Overtraining happens to everyone – Just last week you were hitting personal records on the bench, squat, and deadlift – but then it all came crashing down this week. All of the sudden your grip strength is terrible, your elbows ache, and your ankles feel exhausted. Heck, your warm up weight from last week is now your one rep max!
Can you guess what happened?
Yup, you’ve overtrained – and now you’ve got an injury to deal with.
So now what? To start, you first must understand what really happens when you exert yourself. “Tiny tears form in the muscles that help them grow bigger and stronger as they heal”, says Tommy Boone, Ph. D., a board certified exercise physiologist. “Soreness only means there are changes occurring in those muscles, says Boone, and typically lasts a couple of days.”
However, you can cause more harm than growth if you train without giving yourself enough time to recover. After all, the Center for Disease Control and Prevention says that exercise doesn’t just stimulate muscle growth — it improves your mental health, mood, digestion, hormones, and much more. Before injury strikes, read my list of four signs that you might need a break from the gym.
Signs You’ve Been Overtraining At The Gym
6. Not Seeing Progress
Are you putting in the effort, but not seeing the results you deserve? If so, it’s possible that you are overtraining. Muscles need some time in order to recover, and that is only possible when you give your body enough rest before pushing yourself again. In fact, when you’re overtraining you’re muscles are actually doing the opposite of growing – they’re tearing over and over again.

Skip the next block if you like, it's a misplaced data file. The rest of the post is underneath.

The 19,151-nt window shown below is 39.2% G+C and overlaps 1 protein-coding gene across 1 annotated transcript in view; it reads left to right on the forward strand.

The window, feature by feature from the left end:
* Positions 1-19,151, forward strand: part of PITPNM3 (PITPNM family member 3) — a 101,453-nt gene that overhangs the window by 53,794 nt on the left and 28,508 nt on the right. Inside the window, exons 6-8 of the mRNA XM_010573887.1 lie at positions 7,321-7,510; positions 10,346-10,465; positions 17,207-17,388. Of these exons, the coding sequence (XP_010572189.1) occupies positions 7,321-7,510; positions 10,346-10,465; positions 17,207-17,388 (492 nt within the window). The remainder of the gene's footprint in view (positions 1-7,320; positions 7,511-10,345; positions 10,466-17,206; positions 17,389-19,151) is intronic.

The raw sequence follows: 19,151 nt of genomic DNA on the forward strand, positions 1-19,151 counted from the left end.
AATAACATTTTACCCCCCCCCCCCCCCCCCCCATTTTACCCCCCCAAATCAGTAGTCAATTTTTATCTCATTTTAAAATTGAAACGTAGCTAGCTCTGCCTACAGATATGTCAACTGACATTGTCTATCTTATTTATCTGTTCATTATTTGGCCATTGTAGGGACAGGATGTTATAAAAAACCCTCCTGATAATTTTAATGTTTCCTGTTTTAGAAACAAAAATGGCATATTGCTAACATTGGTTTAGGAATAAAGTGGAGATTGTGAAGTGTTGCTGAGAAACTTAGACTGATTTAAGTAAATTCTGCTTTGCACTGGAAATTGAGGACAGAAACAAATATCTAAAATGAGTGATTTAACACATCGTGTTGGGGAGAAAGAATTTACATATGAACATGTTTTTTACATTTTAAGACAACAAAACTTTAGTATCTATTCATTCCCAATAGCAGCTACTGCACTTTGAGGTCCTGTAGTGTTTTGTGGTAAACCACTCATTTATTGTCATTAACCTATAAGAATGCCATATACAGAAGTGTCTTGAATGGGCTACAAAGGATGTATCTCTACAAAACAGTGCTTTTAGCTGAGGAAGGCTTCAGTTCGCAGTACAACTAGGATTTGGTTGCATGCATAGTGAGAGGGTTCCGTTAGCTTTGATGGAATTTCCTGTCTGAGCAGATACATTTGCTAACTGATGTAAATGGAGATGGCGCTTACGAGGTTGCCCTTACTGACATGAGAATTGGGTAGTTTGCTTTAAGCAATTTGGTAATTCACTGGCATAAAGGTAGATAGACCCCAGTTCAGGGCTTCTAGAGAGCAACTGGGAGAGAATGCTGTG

If you are one of those guys who goes to the gym at least six times a week, sometimes without missing a day for weeks at a time, then perhaps it’s time to take a step back and check yourself. Everyone needs a rest day at some point, professional bodybuilders and athletes included. Actually, it’s these rest days that encourage your body to go into recovery mode, or protein synthesis, which can be critical for packing on muscle.
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5. Sudden Appetite Changes
Sudden changes in appetite, more specifically, a decrease in your overall hunger, is a common overtraining symptom that many people overlook.
Overtraining at the gym is known to cause an uptick in hormones such as norepinephrine and epinephrine, which can sometimes inhibit your appetite. It’s important to note however that an increase in appetite
It’s important to note however that any changes to your appetite, not just a decrease in hunger, can my a sign of overtraining. Regardless of your current state, the best solution is to give your body all of the nutrients it needs in order to build muscle, build strength, and recover from strenuous activity. Try to eat plenty of protein, carbohydrates, and nutrient-rich foods.
4. Everything Hurts
Everyone experiences slight aches and pains, but lifting weights through actual pain is a recipe for disaster. Two years ago I decided to do a shoulder workout despite obvious discomfort I had felt in my right shoulder earlier that day. Sure enough, the next day I noticed the pain had escalated to a level that prohibited me from doing any push exercises – push ups, bench press, shoulder press, etc. – for nearly two months! Had I taken a few days off right then and there, I probably would have avoided the injury altogether.